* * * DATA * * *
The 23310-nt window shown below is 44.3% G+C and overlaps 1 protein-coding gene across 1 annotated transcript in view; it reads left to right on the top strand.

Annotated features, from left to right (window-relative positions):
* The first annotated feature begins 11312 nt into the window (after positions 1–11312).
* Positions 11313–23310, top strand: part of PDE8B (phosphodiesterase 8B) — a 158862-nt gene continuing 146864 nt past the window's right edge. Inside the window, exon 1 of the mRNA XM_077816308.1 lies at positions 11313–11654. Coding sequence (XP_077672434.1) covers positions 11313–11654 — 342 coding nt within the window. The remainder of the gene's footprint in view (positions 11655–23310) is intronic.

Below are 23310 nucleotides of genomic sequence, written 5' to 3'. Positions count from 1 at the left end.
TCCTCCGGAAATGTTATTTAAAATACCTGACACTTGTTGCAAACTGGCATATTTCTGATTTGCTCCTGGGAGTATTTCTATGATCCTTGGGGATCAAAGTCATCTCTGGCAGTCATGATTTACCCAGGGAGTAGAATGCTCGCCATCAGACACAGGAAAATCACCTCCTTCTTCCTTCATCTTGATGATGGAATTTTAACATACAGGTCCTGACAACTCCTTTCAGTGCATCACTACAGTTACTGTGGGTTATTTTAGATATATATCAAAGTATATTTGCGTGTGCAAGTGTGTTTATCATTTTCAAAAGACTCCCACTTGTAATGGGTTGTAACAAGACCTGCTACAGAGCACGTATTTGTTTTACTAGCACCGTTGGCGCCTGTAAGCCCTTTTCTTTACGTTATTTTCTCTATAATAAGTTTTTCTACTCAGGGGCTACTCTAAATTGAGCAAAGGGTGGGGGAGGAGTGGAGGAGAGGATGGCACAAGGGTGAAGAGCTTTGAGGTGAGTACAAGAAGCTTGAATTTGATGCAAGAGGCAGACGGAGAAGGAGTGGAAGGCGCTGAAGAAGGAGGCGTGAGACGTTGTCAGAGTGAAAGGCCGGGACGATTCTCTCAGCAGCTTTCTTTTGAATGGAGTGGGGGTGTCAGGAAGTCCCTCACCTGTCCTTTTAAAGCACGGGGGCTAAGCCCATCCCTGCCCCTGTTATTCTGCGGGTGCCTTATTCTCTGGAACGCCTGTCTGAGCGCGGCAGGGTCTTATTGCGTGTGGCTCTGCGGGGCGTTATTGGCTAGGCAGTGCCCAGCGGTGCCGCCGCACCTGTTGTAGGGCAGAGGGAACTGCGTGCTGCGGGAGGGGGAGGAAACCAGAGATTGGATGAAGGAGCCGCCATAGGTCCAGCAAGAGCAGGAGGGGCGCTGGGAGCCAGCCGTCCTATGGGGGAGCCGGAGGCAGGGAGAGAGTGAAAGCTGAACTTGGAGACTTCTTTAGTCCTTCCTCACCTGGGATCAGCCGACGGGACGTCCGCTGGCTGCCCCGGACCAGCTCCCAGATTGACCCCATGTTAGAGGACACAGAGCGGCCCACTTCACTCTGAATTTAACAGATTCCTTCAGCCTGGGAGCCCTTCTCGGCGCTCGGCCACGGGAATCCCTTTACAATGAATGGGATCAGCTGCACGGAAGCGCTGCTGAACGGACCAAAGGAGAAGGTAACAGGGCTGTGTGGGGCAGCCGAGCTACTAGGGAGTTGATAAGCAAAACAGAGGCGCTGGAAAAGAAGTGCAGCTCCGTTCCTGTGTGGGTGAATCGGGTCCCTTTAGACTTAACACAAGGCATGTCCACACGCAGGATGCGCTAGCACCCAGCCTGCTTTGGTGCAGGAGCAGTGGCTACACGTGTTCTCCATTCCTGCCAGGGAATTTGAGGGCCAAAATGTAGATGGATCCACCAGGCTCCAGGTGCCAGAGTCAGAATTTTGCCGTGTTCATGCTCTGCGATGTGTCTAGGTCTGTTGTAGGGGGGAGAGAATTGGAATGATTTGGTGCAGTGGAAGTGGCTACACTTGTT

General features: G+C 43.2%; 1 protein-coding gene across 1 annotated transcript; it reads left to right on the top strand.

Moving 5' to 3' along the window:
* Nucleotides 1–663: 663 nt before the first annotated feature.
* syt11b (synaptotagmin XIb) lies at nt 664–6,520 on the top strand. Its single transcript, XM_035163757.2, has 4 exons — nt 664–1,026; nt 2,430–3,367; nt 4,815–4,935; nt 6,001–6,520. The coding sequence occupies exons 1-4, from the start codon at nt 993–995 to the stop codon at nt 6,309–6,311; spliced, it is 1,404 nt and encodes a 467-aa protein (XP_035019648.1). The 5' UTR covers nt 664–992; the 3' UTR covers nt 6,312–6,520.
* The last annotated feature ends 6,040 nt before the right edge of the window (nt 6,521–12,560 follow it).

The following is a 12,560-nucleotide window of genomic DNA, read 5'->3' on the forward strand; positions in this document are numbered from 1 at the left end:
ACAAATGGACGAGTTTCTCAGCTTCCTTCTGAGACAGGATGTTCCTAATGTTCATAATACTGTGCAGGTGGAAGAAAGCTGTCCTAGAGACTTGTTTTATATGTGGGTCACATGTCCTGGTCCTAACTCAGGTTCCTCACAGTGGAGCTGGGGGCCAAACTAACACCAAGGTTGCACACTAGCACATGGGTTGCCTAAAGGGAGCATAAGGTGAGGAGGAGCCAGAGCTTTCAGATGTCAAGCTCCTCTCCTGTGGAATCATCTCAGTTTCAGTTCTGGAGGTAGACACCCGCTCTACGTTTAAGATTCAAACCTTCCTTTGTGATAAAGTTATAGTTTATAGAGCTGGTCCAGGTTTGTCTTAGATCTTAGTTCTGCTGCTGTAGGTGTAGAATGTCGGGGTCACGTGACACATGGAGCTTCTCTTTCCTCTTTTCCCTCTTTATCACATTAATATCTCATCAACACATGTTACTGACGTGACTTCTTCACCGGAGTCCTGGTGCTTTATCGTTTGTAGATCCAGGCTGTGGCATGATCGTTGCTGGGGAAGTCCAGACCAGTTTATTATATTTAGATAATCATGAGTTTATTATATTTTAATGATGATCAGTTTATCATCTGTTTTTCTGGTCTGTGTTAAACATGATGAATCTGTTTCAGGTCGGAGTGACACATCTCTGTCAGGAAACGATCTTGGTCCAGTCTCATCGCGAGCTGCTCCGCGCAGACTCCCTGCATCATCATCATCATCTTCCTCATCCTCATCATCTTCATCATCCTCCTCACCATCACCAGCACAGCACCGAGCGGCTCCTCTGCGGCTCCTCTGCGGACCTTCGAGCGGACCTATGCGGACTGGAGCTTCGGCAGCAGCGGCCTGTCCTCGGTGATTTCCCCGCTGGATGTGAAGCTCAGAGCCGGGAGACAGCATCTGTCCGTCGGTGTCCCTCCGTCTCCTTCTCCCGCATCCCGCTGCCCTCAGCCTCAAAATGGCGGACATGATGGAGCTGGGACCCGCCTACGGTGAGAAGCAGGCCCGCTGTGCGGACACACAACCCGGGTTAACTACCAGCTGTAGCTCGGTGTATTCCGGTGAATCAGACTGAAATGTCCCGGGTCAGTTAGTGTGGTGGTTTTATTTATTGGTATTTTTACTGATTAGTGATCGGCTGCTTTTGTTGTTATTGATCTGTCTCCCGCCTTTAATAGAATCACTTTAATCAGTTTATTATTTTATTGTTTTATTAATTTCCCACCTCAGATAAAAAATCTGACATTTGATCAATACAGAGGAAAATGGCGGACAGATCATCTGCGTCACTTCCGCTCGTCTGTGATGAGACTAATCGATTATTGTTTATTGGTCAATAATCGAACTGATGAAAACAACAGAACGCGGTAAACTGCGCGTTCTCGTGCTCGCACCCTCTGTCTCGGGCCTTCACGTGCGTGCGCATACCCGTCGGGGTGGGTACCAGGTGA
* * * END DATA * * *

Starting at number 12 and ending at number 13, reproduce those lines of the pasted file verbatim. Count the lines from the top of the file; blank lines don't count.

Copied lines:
The following is a 12,560-nucleotide window of genomic DNA, read 5'->3' on the forward strand; positions in this document are numbered from 1 at the left end:
ACAAATGGACGAGTTTCTCAGCTTCCTTCTGAGACAGGATGTTCCTAATGTTCATAATACTGTGCAGGTGGAAGAAAGCTGTCCTAGAGACTTGTTTTATATGTGGGTCACATGTCCTGGTCCTAACTCAGGTTCCTCACAGTGGAGCTGGGGGCCAAACTAACACCAAGGTTGCACACTAGCACATGGGTTGCCTAAAGGGAGCATAAGGTGAGGAGGAGCCAGAGCTTTCAGATGTCAAGCTCCTCTCCTGTGGAATCATCTCAGTTTCAGTTCTGGAGGTAGACACCCGCTCTACGTTTAAGATTCAAACCTTCCTTTGTGATAAAGTTATAGTTTATAGAGCTGGTCCAGGTTTGTCTTAGATCTTAGTTCTGCTGCTGTAGGTGTAGAATGTCGGGGTCACGTGACACATGGAGCTTCTCTTTCCTCTTTTCCCTCTTTATCACATTAATATCTCATCAACACATGTTACTGACGTGACTTCTTCACCGGAGTCCTGGTGCTTTATCGTTTGTAGATCCAGGCTGTGGCATGATCGTTGCTGGGGAAGTCCAGACCAGTTTATTATATTTAGATAATCATGAGTTTATTATATTTTAATGATGATCAGTTTATCATCTGTTTTTCTGGTCTGTGTTAAACATGATGAATCTGTTTCAGGTCGGAGTGACACATCTCTGTCAGGAAACGATCTTGGTCCAGTCTCATCGCGAGCTGCTCCGCGCAGACTCCCTGCATCATCATCATCATCTTCCTCATCCTCATCATCTTCATCATCCTCCTCACCATCACCAGCACAGCACCGAGCGGCTCCTCTGCGGCTCCTCTGCGGACCTTCGAGCGGACCTATGCGGACTGGAGCTTCGGCAGCAGCGGCCTGTCCTCGGTGATTTCCCCGCTGGATGTGAAGCTCAGAGCCGGGAGACAGCATCTGTCCGTCGGTGTCCCTCCGTCTCCTTCTCCCGCATCCCGCTGCCCTCAGCCTCAAAATGGCGGACATGATGGAGCTGGGACCCGCCTACGGTGAGAAGCAGGCCCGCTGTGCGGACACACAACCCGGGTTAACTACCAGCTGTAGCTCGGTGTATTCCGGTGAATCAGACTGAAATGTCCCGGGTCAGTTAGTGTGGTGGTTTTATTTATTGGTATTTTTACTGATTAGTGATCGGCTGCTTTTGTTGTTATTGATCTGTCTCCCGCCTTTAATAGAATCACTTTAATCAGTTTATTATTTTATTGTTTTATTAATTTCCCACCTCAGATAAAAAATCTGACATTTGATCAATACAGAGGAAAATGGCGGACAGATCATCTGCGTCACTTCCGCTCGTCTGTGATGAGACTAATCGATTATTGTTTATTGGTCAATAATCGAACTGATGAAAACAACAGAACGCGGTAAACTGCGCGTTCTCGTGCTCGCACCCTCTGTCTCGGGCCTTCACGTGCGTGCGCATACCCGTCGGGGTGGGTACCAGGTGA